Mimic of design?  As they should have?  That's utterly pathetic.  If we are to believe Google's stated development timeline, their own creation was a total failure and a pretty big sign that they should have picked a different market to enter.  Maybe now they wouldn't be faced with embarrassing and precarious position of being at Samsung's mercy for continued existence in the low end of the market, where usage stats barely blip the radar.  Worse considering, that there are no licensing fees to collect for Android and their only profit is personal data from the least valuable segment of the internet market from a commerce/advertising perspective.  

 

The iPhone announcement should have been a wake up call for Google to get out of OS development, because this admission crystalizes that they had no idea what they are doing, and were totally in over their heads.  Google would probably been a better company had they focused on their strengths, than mistaking rote duplication for competition.  A much wiser strategy than looking at your own failed, un-shippable work and then saying, "scratch all this, we'll just copy Apple".  This poor decision making process is further reflected in their meager IP portfolio and spastic acquisition strategy.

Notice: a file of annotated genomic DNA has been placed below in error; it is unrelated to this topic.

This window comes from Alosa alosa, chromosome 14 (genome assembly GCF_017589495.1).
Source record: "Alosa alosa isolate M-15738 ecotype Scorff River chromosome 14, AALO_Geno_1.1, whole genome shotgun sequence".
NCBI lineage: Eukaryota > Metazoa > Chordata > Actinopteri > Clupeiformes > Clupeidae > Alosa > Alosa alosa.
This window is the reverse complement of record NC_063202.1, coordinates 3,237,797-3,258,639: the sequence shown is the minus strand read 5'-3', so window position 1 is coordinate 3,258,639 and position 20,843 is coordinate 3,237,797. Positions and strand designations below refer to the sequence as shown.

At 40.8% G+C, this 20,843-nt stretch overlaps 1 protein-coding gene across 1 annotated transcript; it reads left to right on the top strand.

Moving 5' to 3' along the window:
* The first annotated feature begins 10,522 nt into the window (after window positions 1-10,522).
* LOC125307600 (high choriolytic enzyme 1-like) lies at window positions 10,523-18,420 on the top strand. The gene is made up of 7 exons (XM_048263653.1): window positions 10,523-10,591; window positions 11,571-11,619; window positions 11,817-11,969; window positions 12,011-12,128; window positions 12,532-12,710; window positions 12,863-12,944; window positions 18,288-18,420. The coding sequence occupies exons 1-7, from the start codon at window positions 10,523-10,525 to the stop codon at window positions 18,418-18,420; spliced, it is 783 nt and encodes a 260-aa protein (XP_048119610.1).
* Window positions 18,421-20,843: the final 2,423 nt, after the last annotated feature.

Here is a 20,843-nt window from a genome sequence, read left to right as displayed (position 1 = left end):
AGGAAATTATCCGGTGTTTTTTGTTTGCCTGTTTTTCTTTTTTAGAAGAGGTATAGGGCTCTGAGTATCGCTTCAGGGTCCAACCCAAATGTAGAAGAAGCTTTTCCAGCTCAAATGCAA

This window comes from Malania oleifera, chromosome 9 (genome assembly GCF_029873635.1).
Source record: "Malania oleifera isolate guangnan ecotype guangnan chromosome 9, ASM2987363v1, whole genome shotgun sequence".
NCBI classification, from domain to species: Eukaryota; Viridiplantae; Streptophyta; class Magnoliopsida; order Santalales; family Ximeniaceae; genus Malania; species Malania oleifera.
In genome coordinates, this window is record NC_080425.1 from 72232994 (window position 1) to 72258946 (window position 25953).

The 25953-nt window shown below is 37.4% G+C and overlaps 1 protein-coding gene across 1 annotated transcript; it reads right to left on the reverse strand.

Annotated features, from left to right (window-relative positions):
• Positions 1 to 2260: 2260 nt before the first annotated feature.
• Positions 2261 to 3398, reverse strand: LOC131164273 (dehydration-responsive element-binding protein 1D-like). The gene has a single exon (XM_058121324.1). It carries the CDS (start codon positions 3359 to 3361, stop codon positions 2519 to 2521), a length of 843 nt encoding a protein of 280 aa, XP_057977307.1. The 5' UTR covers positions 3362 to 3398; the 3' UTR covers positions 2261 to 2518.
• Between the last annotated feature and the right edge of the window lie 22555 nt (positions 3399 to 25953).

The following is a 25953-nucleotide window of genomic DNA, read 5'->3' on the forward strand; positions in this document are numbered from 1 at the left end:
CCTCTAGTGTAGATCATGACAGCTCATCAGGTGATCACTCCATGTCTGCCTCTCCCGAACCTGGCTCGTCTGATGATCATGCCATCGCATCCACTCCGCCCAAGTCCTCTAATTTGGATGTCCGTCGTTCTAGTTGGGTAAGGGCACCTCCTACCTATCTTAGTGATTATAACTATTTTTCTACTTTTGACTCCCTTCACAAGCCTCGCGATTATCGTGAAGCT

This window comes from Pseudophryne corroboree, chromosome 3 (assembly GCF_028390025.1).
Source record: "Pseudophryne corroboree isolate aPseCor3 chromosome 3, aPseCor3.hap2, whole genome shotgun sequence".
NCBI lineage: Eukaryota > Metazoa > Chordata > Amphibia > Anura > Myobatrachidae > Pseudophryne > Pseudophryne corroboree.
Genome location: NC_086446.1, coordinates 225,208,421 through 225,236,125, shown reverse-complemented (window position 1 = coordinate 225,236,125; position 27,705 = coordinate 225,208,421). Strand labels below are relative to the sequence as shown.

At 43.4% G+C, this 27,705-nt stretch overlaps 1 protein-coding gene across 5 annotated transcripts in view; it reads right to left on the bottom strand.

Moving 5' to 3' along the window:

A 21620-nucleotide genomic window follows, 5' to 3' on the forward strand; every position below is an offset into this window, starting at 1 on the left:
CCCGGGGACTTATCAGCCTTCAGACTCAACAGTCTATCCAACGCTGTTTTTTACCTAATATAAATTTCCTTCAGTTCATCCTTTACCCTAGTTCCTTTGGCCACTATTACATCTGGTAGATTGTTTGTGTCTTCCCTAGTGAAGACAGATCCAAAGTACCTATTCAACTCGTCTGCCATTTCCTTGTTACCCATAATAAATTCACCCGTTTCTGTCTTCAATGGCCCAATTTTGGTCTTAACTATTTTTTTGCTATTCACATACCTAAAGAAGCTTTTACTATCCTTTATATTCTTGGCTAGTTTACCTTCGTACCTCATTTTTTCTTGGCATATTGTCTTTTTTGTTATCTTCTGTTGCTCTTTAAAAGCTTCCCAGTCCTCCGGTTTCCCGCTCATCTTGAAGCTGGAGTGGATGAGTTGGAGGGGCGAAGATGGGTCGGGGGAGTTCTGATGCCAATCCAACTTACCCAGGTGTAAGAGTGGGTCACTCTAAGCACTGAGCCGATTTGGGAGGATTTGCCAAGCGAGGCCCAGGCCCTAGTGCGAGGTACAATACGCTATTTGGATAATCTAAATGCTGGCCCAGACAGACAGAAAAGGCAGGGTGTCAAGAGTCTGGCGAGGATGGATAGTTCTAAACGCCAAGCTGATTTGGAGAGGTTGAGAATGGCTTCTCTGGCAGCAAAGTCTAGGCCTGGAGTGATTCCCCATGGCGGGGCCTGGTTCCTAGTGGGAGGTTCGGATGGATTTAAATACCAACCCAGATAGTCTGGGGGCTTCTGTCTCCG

So you're saying that any company that is in the middle of developing a product which adjusts to remain competitive is pathetic?   I know you like to live in your Apple bubble and hate every other brand, but the competition is GOOD and not only for Apple, but the entire industry.  Apple has leveraged off of Google and others' ideas/features heavily ever since the first iPhone and to deny it is just plain stupid.

post #36 of 216
Quote:
Originally Posted by Gatorguy View Post


Yes, it's quite sad and telling that consumers just never accepted Android as a competitive answer to iOS. 1rolleyes.gif Then there's all that worthless IP. . . 20,000 patents + and counting.